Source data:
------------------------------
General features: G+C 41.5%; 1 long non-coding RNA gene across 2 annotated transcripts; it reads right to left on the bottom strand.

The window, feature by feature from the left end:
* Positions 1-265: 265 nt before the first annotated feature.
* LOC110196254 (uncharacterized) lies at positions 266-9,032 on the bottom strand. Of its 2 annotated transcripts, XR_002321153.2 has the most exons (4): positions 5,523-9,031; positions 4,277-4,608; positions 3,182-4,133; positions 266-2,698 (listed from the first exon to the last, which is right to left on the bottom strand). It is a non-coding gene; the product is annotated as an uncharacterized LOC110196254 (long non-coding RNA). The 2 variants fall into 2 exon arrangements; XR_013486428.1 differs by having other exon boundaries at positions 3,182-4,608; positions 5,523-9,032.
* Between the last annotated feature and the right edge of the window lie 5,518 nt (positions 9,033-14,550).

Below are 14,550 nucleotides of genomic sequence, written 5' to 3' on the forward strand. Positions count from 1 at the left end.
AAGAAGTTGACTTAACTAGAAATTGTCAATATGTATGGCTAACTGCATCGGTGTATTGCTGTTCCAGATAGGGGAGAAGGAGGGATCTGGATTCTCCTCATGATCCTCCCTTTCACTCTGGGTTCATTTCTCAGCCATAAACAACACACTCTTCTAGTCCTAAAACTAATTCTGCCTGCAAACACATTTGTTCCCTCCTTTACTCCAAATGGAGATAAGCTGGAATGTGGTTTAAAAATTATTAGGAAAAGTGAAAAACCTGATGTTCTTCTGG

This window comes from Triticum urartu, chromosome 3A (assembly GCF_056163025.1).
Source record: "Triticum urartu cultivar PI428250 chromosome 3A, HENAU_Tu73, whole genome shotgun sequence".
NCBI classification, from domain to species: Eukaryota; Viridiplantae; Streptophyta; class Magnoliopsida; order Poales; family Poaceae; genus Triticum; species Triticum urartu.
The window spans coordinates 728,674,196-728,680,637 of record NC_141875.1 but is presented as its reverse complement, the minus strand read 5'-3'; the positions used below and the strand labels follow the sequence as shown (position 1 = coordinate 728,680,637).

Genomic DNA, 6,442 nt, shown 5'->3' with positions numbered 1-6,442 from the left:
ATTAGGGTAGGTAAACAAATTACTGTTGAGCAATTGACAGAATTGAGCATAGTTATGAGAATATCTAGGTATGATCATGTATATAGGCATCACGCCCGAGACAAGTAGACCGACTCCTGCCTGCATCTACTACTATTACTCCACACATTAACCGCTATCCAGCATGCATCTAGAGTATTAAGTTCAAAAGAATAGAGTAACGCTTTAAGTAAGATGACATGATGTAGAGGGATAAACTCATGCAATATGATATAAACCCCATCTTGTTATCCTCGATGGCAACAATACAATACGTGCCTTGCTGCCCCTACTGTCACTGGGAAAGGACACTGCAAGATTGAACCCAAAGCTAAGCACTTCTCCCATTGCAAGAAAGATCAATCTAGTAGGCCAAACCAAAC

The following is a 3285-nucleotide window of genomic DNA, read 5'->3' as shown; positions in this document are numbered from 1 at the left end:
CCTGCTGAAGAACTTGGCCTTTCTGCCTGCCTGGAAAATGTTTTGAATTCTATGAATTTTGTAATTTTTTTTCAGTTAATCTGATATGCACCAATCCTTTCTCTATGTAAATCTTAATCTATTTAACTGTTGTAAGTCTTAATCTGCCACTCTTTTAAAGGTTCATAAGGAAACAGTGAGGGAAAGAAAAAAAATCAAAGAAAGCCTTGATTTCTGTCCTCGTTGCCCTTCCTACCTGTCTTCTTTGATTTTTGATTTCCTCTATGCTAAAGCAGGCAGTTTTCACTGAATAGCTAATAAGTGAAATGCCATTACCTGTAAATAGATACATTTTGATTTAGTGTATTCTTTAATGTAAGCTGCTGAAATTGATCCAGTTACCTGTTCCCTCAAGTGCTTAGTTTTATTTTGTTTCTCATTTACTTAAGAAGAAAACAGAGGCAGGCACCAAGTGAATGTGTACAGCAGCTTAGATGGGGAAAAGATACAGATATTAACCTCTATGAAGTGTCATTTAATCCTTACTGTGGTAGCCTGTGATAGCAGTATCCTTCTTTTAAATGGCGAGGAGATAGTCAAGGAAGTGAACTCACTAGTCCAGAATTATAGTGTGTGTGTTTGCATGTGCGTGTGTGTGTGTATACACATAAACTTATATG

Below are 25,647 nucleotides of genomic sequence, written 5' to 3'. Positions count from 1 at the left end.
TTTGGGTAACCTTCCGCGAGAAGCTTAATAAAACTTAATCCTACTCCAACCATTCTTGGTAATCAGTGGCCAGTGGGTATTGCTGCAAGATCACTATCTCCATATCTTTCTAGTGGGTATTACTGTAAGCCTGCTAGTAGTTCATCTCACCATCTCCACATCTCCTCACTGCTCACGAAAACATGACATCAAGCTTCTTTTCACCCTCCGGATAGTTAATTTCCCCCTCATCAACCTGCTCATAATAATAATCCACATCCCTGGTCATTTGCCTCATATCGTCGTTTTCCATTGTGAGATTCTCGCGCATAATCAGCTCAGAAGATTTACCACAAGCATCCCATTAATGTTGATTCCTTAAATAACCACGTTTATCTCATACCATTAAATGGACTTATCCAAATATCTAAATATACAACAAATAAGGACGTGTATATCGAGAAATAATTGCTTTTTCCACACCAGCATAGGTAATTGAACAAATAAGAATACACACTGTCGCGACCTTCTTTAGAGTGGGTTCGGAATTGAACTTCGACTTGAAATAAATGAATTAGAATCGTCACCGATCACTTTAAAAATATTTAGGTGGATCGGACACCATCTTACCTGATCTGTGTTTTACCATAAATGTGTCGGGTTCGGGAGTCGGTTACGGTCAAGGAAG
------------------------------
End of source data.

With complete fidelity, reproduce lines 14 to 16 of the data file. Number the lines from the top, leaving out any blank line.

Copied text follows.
The following is a 3285-nucleotide window of genomic DNA, read 5'->3' as shown; positions in this document are numbered from 1 at the left end:
CCTGCTGAAGAACTTGGCCTTTCTGCCTGCCTGGAAAATGTTTTGAATTCTATGAATTTTGTAATTTTTTTTCAGTTAATCTGATATGCACCAATCCTTTCTCTATGTAAATCTTAATCTATTTAACTGTTGTAAGTCTTAATCTGCCACTCTTTTAAAGGTTCATAAGGAAACAGTGAGGGAAAGAAAAAAAATCAAAGAAAGCCTTGATTTCTGTCCTCGTTGCCCTTCCTACCTGTCTTCTTTGATTTTTGATTTCCTCTATGCTAAAGCAGGCAGTTTTCACTGAATAGCTAATAAGTGAAATGCCATTACCTGTAAATAGATACATTTTGATTTAGTGTATTCTTTAATGTAAGCTGCTGAAATTGATCCAGTTACCTGTTCCCTCAAGTGCTTAGTTTTATTTTGTTTCTCATTTACTTAAGAAGAAAACAGAGGCAGGCACCAAGTGAATGTGTACAGCAGCTTAGATGGGGAAAAGATACAGATATTAACCTCTATGAAGTGTCATTTAATCCTTACTGTGGTAGCCTGTGATAGCAGTATCCTTCTTTTAAATGGCGAGGAGATAGTCAAGGAAGTGAACTCACTAGTCCAGAATTATAGTGTGTGTGTTTGCATGTGCGTGTGTGTGTGTATACACATAAACTTATATG

Below are 25,647 nucleotides of genomic sequence, written 5' to 3'. Positions count from 1 at the left end.